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  • Food Science
  • Department of Global Development
  • School of Integrative Plant Science
  • Food
  • Health + Nutrition
Less than 2% of Americans are directly involved in agricultural production, but thanks to a new class, CALS gives students the opportunity to understand the complex dynamics that factor into those systems.

The course, Just Food: Exploring the Modern Food System, benefits from an interdisciplinary pair of instructors: Rachel Bezner Kerr, professor in the Department of Global Development, and Frank Rossi, associate professor of horticulture in the School of Integrative Plant Science.

“This course helps students think critically and systematically about food—where it comes from and how it is produced—and the social, political, historical, economic, health and environmental impacts,” Bezner Kerr said. “We also expose students to a range of alternatives to the dominant ways that food is produced to address issues of environmental stewardship, social justice and food security.”

First offered in fall 2019, the course was designed to challenge students’ perspectives of controversial and nuanced issues, such as meat production, genetically modified crops and prevailing malnutrition.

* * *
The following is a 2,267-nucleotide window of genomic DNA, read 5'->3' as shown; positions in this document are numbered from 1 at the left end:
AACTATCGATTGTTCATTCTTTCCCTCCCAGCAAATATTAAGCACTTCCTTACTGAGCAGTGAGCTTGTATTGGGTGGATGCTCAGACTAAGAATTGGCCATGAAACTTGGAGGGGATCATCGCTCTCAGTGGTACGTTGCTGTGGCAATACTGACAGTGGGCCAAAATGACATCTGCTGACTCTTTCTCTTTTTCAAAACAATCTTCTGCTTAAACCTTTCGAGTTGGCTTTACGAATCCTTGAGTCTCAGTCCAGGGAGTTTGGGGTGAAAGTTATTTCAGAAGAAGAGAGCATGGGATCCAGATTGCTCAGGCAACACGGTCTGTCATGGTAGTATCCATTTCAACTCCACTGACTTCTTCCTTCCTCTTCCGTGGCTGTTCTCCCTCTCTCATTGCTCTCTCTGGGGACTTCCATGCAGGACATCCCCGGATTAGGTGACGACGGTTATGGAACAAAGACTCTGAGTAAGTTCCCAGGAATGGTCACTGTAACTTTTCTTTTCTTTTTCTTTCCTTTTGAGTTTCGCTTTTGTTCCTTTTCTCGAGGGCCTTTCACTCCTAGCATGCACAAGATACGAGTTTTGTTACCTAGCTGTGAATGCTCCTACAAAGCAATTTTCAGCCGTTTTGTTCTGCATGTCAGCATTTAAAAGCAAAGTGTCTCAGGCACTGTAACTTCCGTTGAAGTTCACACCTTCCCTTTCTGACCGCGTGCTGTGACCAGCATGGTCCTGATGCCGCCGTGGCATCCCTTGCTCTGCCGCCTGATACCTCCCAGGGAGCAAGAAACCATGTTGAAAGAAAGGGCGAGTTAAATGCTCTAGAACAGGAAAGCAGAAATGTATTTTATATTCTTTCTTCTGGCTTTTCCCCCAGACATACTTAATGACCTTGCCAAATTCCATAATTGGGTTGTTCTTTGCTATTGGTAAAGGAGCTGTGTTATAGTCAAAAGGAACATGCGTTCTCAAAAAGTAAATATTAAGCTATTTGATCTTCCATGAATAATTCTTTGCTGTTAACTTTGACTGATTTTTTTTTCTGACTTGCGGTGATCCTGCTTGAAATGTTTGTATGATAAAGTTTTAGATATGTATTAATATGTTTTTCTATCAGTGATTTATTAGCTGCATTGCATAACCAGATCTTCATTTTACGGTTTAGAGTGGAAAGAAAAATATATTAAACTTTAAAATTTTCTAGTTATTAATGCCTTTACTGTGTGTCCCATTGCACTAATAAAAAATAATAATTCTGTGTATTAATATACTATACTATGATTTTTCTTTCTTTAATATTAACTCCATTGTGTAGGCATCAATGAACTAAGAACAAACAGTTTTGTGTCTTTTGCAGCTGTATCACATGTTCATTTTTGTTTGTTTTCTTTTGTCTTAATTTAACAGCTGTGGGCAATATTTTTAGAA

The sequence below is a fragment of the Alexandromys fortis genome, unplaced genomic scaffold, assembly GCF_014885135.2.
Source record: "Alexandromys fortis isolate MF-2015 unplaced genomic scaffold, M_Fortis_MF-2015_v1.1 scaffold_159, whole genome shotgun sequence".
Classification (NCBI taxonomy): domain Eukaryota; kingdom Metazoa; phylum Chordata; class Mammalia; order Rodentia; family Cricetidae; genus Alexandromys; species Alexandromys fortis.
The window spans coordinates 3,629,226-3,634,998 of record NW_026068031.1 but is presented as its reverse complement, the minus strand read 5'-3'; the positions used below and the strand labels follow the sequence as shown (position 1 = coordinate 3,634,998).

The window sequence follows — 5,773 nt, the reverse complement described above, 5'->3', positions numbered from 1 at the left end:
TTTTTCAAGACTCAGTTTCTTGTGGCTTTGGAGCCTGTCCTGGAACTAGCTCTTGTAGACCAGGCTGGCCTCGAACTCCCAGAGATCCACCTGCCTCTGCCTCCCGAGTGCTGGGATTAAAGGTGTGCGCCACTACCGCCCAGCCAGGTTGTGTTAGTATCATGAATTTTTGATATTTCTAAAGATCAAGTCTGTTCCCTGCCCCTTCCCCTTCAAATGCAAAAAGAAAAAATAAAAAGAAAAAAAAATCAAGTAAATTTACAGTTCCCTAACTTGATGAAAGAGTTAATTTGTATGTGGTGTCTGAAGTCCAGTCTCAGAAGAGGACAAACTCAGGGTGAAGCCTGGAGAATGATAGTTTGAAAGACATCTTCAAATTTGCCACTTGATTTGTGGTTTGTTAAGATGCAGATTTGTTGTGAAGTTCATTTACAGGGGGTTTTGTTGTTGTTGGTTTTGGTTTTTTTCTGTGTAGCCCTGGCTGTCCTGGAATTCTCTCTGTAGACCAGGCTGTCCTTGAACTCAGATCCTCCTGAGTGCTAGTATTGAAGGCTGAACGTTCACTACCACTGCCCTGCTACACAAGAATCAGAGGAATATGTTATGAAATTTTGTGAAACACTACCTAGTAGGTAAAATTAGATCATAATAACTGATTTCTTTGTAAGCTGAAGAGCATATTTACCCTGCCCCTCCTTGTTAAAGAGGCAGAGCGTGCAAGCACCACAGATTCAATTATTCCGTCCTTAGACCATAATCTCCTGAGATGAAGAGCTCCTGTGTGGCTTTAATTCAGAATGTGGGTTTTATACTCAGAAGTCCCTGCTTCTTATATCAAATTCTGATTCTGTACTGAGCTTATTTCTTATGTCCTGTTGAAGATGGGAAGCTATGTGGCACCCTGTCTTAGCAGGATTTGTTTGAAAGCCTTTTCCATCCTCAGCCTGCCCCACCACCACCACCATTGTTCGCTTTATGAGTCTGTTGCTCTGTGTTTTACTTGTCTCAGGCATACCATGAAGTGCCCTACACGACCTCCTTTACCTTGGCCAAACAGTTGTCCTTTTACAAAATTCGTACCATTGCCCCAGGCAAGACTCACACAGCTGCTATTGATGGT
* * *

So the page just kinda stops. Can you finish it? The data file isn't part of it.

The class regularly takes students to spaces where they can witness parts of the production pipeline first-hand.

“The excursions provided a tangible example of the global food system in diversity and scale,” Rossi said. “Being in the space where cows are milked and meat is processed—institutions where vegetables are bred, and food is stored and prepared—engaged more senses in the learning process. We needed more time for discussion!”

Bezner Kerr and Rossi hope to offer the course every fall, continuing in the long tradition of agricultural education at CALS.

Learn more about the 'Just Food' course from our earlier coverage.

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